Southwest Florida Clean Water Prepared to Rally on December 8
Nov 30, 2015 11:28AM
John G. Heim and other Southwest Florida Clean Water activists that rallied together on November 8 after demonstrating non-stop for 60 days on the Fort Myers Beach Bridge are preparing to demonstrate again, if necessary, on the Sanibel Bridge. “While our demonstrations will continue to be about taking a stand for clean water as a basic human right, we are now focused on getting the five mayors from the newly formed Southwest Florida Mayor’s Coalition on Water Quality to sit down with us and the general public at a round table forum. We want to debate the C-43 water storage facility, a giant swimming pool to hold water and release it without any cleansing device or filtration measures, as compared to Plan 6, which sends the water south naturally,” says Heim.
Recently, the state warned individuals against entering the water to wade or swim at Blind Pass Beach, in Sanibel, due to high bacteria levels. The elevated levels of bacteria in the water are associated with pollution such as storm water runoff, sewage and animal waste. The Florida Fish and Wildlife Conservation has reported red tide along the Southwest Florida coast from the Tampa Bay area to the northern border of Lee County, as well.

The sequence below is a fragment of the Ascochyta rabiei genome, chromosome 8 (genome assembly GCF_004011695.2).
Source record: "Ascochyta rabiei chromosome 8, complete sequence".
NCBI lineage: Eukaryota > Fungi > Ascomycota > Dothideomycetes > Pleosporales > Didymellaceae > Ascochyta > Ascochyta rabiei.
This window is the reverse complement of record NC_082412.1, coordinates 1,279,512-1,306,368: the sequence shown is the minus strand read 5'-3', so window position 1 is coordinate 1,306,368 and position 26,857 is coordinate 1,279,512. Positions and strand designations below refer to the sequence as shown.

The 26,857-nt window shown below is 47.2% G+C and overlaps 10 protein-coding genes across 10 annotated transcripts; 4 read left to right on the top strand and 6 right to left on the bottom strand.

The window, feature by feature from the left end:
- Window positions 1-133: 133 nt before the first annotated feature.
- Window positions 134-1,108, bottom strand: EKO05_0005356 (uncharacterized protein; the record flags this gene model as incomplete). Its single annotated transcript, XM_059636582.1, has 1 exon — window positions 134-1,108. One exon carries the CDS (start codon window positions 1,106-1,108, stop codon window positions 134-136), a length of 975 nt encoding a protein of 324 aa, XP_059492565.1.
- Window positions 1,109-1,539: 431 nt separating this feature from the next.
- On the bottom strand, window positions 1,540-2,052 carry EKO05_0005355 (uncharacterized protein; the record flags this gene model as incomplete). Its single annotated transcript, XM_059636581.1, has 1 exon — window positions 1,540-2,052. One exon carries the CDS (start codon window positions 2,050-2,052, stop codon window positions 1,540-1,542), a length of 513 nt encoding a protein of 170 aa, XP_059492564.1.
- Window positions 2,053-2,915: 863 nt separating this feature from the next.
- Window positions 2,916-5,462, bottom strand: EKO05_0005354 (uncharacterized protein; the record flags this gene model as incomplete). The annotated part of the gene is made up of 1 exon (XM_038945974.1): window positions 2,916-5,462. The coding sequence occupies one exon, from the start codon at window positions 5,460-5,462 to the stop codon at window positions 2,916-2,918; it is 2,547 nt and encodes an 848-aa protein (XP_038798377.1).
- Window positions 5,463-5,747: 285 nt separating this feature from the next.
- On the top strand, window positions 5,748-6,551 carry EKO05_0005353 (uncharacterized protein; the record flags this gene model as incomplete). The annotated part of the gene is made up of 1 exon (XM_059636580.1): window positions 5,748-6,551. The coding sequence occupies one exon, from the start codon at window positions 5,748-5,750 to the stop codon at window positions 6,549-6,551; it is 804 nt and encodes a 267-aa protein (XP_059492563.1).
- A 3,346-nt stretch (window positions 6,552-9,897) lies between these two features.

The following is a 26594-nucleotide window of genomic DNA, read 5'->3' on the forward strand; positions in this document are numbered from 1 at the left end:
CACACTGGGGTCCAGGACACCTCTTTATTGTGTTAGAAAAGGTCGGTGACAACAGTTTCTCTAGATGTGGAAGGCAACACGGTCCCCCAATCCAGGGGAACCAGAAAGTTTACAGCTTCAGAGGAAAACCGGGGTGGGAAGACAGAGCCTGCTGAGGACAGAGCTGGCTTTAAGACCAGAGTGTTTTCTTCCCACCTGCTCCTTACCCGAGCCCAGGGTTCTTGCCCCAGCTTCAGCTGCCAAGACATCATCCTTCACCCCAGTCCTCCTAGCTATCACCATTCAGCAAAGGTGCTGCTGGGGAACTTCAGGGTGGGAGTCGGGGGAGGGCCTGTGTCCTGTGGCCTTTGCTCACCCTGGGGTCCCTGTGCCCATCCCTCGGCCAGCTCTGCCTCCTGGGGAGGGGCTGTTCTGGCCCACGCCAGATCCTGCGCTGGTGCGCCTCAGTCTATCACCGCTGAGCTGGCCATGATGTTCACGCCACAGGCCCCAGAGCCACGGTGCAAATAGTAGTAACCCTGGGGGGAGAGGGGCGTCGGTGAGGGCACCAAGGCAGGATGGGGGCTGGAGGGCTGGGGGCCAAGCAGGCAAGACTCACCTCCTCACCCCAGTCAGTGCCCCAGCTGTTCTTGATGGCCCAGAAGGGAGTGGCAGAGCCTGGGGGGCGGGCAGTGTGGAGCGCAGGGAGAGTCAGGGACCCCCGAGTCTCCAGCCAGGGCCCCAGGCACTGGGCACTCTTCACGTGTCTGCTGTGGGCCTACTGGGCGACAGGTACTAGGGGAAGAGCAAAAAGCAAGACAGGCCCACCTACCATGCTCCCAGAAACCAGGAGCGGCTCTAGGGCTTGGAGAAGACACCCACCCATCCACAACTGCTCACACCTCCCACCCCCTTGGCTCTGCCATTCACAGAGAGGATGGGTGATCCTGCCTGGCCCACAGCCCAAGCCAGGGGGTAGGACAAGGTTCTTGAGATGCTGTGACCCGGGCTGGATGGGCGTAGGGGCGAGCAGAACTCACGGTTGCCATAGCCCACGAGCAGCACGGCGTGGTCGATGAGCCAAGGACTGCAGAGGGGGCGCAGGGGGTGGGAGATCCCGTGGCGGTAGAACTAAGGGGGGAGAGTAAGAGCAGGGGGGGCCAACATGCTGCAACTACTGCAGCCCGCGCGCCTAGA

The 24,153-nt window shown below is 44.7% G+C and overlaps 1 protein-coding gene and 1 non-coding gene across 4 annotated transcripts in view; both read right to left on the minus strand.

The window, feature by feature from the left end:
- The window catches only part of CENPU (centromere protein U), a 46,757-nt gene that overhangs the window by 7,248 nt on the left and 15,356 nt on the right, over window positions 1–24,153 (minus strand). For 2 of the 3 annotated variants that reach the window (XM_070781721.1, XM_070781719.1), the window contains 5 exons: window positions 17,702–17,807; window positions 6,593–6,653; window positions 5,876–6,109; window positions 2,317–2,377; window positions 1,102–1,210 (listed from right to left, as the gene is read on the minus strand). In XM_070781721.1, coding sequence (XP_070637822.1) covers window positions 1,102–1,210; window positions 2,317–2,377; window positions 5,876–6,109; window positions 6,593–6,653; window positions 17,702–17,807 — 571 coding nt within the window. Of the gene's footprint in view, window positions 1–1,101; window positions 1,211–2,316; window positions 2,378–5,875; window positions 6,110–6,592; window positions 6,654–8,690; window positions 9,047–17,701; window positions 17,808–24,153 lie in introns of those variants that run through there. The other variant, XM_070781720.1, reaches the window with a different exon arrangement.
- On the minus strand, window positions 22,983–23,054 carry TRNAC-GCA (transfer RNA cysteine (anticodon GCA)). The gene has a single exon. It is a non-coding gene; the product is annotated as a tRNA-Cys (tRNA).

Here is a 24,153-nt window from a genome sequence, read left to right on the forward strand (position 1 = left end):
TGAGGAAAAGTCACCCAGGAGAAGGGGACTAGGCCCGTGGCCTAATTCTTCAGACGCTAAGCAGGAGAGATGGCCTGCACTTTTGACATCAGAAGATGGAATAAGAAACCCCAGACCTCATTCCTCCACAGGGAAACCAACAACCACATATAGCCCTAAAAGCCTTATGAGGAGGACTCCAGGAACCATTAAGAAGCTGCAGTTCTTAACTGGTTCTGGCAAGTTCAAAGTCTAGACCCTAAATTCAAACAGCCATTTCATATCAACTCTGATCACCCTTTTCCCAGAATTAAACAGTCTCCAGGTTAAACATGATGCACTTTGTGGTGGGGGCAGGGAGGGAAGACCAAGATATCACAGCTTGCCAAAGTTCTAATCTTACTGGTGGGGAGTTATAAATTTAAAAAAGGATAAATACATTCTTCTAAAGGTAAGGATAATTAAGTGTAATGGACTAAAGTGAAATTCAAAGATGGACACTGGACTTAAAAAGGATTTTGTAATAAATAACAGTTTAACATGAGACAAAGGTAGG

Heim notes that the overarching goal of the activists is to clean up Lake Okeechobee, restore what was once the natural flow of water through the Everglades and stop the dirty water discharges into the Caloosahatchee River that are impacting our area. “We need to stop the discharges from the lake to the St. Lucie River, Indian River lagoon and Caloosahatchee estuaries and move the water south,” says Heim, who recommends reading materials for anyone looking to join the movement. “Our bible is The Swamp: The Everglades, Florida, and the Politics of Paradise, by Michael Grunwald. After someone reads it, they get what our movement is about.”
A major rally is also planned during the New Year’s holiday. “On December 8, we are prepared to show our city leaders that we aren’t going away until they agree to educate the public about the dangers of streptococcus B, a dangerous, flesh-eating bacteria in the water,” says Heim.